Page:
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Mon Mar 20, 2017, 07:28 AM

Julia, A Muppet With Autism, Joins The Cast Of 'Sesame Street'

Source: NPR



For the first time in a decade, the classic children's television show Sesame Street will introduce a new Muppet on the air.

Her name is Julia. She's a shy and winsome 4-year-old, with striking red hair and green eyes. Julia likes to paint and pick flowers. When Julia speaks, she often echoes what she's just heard her friends Abby and Elmo say. Julia has autism.

"There's so many people that have given her what she is. I'm just hoping to bring her the heart," says Stacy Gordon, the veteran puppeteer selected to play the part.

Presenting Julia to the gang requires a bit more explanation of her differences and hidden talents for the other Muppets and their young viewers. As Abby Cadabby (the 3-year-old fairy played by Leslie Carrara-Rudolph) explained during NPR's recent visit to the set in the Astoria neighborhood of Queens, N.Y., it can be hard to get Julia's attention. Big Bird had to repeat himself to get her to listen, for example. And she sees things where others don't.

Read more: http://www.npr.org/2017/03/20/520577117/julia-a-muppet-with-autism-joins-the-cast-of-sesame-street

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Reply Julia, A Muppet With Autism, Joins The Cast Of 'Sesame Street' (Original post)
demmiblue Mar 20 OP
shenmue Mar 20 #1
msanthrope Mar 20 #2
Vinca Mar 20 #3
Odoreida Mar 20 #4
christx30 Mar 20 #5
Kimchijeon Mar 20 #7
Vinca Mar 20 #9
TexasMommaWithAHat Mar 20 #6
Archae Mar 20 #8
kimbutgar Mar 20 #10

Response to demmiblue (Original post)

Mon Mar 20, 2017, 07:36 AM

1. Wonderful

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Response to demmiblue (Original post)

Mon Mar 20, 2017, 07:45 AM

2. I'm not crying, just in case you wondered why my eyes were shiny. nt

 

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Response to demmiblue (Original post)

Mon Mar 20, 2017, 08:05 AM

3. And she's immediately on Trump's "hit list."

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Response to Vinca (Reply #3)

Mon Mar 20, 2017, 08:30 AM

4. Sesame Street will probably survive. n/t

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Response to Odoreida (Reply #4)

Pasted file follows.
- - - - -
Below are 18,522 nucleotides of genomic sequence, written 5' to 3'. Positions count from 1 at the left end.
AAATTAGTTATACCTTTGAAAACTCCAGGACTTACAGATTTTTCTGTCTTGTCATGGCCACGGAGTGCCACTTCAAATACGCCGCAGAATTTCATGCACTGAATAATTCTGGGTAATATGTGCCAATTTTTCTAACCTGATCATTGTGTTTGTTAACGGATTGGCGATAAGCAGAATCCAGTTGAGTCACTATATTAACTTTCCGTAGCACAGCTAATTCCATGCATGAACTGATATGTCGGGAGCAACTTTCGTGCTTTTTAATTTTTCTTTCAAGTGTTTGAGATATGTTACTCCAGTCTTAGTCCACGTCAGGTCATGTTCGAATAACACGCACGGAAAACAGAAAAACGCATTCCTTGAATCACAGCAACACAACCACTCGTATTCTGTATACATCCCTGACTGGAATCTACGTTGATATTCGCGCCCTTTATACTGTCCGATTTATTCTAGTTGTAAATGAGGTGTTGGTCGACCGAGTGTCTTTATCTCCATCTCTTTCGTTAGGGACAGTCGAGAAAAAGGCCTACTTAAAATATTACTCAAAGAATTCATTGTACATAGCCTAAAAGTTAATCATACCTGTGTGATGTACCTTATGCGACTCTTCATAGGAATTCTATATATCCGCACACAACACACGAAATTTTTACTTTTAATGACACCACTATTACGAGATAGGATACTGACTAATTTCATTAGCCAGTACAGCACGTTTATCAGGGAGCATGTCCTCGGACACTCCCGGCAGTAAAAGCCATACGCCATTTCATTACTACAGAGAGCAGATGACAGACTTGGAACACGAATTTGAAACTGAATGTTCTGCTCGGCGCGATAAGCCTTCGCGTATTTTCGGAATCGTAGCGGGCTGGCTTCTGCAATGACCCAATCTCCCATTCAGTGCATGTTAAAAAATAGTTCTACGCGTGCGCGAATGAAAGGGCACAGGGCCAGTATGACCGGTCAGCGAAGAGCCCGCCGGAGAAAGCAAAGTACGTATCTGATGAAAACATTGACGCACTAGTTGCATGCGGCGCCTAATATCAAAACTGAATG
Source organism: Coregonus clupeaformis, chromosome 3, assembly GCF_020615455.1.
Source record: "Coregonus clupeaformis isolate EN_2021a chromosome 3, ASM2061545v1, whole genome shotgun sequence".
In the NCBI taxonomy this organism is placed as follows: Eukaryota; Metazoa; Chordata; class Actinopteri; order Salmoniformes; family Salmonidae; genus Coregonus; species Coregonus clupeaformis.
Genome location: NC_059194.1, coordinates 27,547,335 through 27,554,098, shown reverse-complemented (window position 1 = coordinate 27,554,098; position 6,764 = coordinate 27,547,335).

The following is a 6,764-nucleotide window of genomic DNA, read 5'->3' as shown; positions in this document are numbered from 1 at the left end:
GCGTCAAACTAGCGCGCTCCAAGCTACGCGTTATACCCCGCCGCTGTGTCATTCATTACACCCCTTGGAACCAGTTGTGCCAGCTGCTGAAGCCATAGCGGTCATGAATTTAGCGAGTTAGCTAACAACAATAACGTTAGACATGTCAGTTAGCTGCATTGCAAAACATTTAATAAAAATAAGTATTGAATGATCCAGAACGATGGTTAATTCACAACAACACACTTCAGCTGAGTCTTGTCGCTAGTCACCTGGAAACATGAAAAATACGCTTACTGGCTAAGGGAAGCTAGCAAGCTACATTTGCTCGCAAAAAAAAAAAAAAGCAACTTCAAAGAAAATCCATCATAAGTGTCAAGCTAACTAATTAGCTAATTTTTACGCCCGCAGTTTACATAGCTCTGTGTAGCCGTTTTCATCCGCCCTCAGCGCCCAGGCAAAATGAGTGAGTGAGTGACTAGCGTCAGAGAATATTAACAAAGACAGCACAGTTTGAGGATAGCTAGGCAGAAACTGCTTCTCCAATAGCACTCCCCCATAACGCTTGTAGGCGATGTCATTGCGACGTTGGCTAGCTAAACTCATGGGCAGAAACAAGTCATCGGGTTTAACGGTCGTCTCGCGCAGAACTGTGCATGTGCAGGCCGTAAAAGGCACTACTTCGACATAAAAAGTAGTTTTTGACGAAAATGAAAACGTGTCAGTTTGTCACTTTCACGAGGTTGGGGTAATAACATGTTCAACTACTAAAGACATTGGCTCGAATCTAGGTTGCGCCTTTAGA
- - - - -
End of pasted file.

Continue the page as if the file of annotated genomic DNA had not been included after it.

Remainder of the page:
Mon Mar 20, 2017, 08:57 AM

5. It's being produced by HBO these days,

so, you're right.

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Response to christx30 (Reply #5)

Mon Mar 20, 2017, 10:43 AM

7. Yeah that's true.

At least Sesame Street will be safe!

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Response to christx30 (Reply #5)

Mon Mar 20, 2017, 12:25 PM

9. But if PBS didn't survive, people would have to purchase HBO to see Big Bird.

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Response to Odoreida (Reply #4)

Mon Mar 20, 2017, 09:34 AM

6. Sesame Street makes gobs of money

from licensing. If Sesame Street can't survive, nothing can.

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Response to demmiblue (Original post)

Mon Mar 20, 2017, 11:15 AM

8. I saw her on "60 Minutes" last night.

And someone posted to YouTube their autistic boy throwing a tantrum.

And...

The comic strip "Bizarro" had a meeting of fantasy creatures, including a unicorn, mermaid, Bigfoot, and the vaccine that causes autism.
The anti-vaxxers threw a fit.

http://bizarro.com/2017/03/13/wildestweekever/#more-94812

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Response to demmiblue (Original post)

Mon Mar 20, 2017, 01:03 PM

10. This is so wonderful

When my son was diagnosed in 1996 with autism I always had to explain what autism was to adults and children. As the years progressed I no longer had to explain. When I apologized for my son and said he had autism more people told me they had a relative or neighbor or a co worker who had a child with autism. We took our son to Mexico and I would apologize and say he had autism even there people understood and said no problem.

I love that they are educating children now at an early age about autism. I am sad though pbs is being defended though. Such a cruel cute (of course one of many).

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